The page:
The weather forecast for easter had promised sun and clouds for Friday, mostly clouds for Saturday and pretty shitty weather for Sunday. Friday was windy, but much better than we had expected, and when we woke up on easter Saturday, all the blue birds in Västerbotten were singing on the top of their voices, and tree crowns were completely still. No wind. No wind at all. That is like not possible in the Västerbotten mountains.
My ankle screamed as I shoved it down my ski boots, and I could see that Martin’s body was telling him to give it a rest, but we had no other choice, we just had to call it a summit day.
The previous day, the top of Gahkan had been covered in clouds and we had therefore refrained from going up there. This Saturday, neither wind nor clouds were in our way. In addition, it is forbidden to drive snowmobiles to the east of the foot of Gahkan. It sounds perfect. And it was perfect.
The ascent to the northern summit of Gahkan is similar to that of Klöverfjället: very low angle, very beautiful view. All you need to do is to put one foot in front of the other and celebrate life.
The weather at the top of the mountain was so nice that we decided to wait 1.5 hours to say Hi to Henrik and Cecilia who had woken up by my text message that we were starting our approach :).
While at the top, we discussed our options for going down. We could either go down the way we had come up, go down the eastern side of the mountain, or go down the north western gully. As is probably pretty evident from the photos, the snow and inclination of the way we had come up wasn’t overwhelmingly tempting. The valley to the east looked scoured and very flat at the bottom. The north eastern gully was the big unknown. Less exposed to the wind, a whole lot steeper and almost completely unseen. We had seen parts of it when we were up on Rovpen, and from the look on the map it looked really good. In addition, by the look of the high side tracks of the snow mobilers on the western side of the valley and our own observations, conditions seemed fairly stable. But still, we hadn’t taken a close look since the outrun was so far into the valley so we didn’t know what we were getting ourselves into. In the end, we decided to ski down a few vertical meters to get a better eye of our run. We were all clear on that we might skin up again. As we got down, we could see parts of the run, but not all, the terrain was too convex.
After having traversed from one side to the other and seeing different angles of the run (at least most of it), I once again found myself in the position of calling it a go or a quit. At first, I wanted to turn back. It just seemed so completely stupid to go down something that we couldn’t see were it ended – like a school book example – but then again, I also felt that going up that convex would be just as stupid and scary, and from where I was standing I could actually see almost everything of the run. My main concern in any case wasn’t cliffs, but rather the risk of avalanches, and getting away from that risk would be fastest if I skied down. So I decided to do just that.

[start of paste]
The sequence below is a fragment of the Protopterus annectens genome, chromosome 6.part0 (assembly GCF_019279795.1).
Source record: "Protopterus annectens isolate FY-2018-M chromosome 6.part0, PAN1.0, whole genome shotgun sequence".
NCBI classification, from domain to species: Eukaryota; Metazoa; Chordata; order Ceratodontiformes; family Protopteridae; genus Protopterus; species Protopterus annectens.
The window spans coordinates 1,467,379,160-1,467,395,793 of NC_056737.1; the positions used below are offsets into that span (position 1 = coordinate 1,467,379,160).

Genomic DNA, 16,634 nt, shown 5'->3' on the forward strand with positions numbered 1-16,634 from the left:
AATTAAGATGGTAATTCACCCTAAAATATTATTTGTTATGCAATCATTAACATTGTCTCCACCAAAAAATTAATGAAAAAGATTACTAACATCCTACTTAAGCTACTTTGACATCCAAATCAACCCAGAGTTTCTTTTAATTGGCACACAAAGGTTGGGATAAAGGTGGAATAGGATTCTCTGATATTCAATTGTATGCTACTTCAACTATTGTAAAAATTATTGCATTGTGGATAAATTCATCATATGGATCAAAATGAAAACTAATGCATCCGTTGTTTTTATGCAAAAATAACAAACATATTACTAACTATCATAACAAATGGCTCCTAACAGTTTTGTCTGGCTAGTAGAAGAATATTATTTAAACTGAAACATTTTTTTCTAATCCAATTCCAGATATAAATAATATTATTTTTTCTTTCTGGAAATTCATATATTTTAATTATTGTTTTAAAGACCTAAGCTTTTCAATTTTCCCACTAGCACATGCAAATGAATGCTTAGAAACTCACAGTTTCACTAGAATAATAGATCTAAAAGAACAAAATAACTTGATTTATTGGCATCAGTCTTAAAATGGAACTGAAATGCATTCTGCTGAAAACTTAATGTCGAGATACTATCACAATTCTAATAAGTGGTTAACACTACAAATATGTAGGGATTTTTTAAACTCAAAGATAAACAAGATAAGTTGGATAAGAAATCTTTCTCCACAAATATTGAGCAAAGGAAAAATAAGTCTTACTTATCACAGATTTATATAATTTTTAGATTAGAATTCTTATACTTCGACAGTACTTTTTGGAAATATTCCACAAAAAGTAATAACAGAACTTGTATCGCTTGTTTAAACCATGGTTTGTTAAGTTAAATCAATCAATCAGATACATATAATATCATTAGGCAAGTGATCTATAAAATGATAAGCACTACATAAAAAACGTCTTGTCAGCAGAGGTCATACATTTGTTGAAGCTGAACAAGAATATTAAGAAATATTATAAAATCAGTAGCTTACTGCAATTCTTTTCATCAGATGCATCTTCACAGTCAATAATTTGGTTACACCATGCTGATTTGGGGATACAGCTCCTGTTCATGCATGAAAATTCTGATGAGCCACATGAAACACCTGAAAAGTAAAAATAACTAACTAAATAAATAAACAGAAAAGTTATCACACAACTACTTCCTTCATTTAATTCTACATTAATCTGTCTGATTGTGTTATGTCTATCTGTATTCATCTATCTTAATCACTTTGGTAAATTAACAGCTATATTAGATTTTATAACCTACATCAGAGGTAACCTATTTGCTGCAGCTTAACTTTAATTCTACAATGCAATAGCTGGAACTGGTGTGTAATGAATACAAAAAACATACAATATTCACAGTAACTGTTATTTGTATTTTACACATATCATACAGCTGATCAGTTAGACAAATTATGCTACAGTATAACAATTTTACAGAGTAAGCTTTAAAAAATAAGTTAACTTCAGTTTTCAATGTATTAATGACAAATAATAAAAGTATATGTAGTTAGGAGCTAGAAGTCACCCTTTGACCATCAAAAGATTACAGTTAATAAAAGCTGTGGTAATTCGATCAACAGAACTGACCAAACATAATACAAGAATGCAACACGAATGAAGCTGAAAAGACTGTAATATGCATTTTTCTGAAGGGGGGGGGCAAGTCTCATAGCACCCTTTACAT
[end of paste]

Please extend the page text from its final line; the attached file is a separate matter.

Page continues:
How did it feel? Exhausting, exhilarating, heart pounding, heart warming, heart screaming at the top of its voice – THIS IS LIFE!
So was it smart to go down? Was I right to say yes? I still don’t know. I know that it went well. That the snow was much better than anywhere else in the valley. That I my best turns so far this year and that I had a huge grin on my face as I came down. But still. The run was blind, even when we started going down. We had not been there before. We knew that there had been strong winds the day before. No snow, but wind. Were we right or were we lucky? I still find it so hard to answer that question. I don’t know if I will ever feel confident in making these decisions. I have to think more on the risks that I’m willing to make in order to live the life I want to live.
Regardless of whether my mental wars was right or wrong, I was so full of adrenaline and endorphines when I reached the bottom that I was almost unable to give Martin the high five he so rightfully deserved for having pushed his wretched body up and down that mountain.
We started the day at 8.30 and were back at the cabin at 5 pm at the afternoon. After a whole lot of pasta, some necessary calories from our stack of candy and some soothing beer and wine, we collapsed in our beds at 9 pm. It was a very good day.
Sunday didn’t greet us with a clear blue sky, but it didn’t matter that much because our mission that day was to revisit my old hoods in Grundfors for some tree skiing with Henrik and Cilla. In my previous life, I used to spend my easters skiing Gemon – a loaf of mountain stretching from east to west along the lake of Gikan. I have ever since dreamed about the scarce big mountain birches covering the north face of the loaf. It is as far from rad as black is from white, but who needs rad when you can have all fun and games? In addition, it doesn’t matter if the sun heats up the air to 15 °C in the valley, there is always pow on Gemon. This year was no different.
After one run down the mountain, the corner of our mouths were reaching our earlobes, so we transitioned and did another one. And when we got down from that one, we did it all over again.
We finished off by sweating out the last of our water reserves in Cilla and Henrik’s sauna, and by eating very salty salmon. God damnit, this easter turned out good! Big chunks of love and all that to Martin, Jenny, Henrik and Cilla who made it what it was, and to Lennart who (on a snowmobile..) saved us from a slog of an approach to Gemon and back.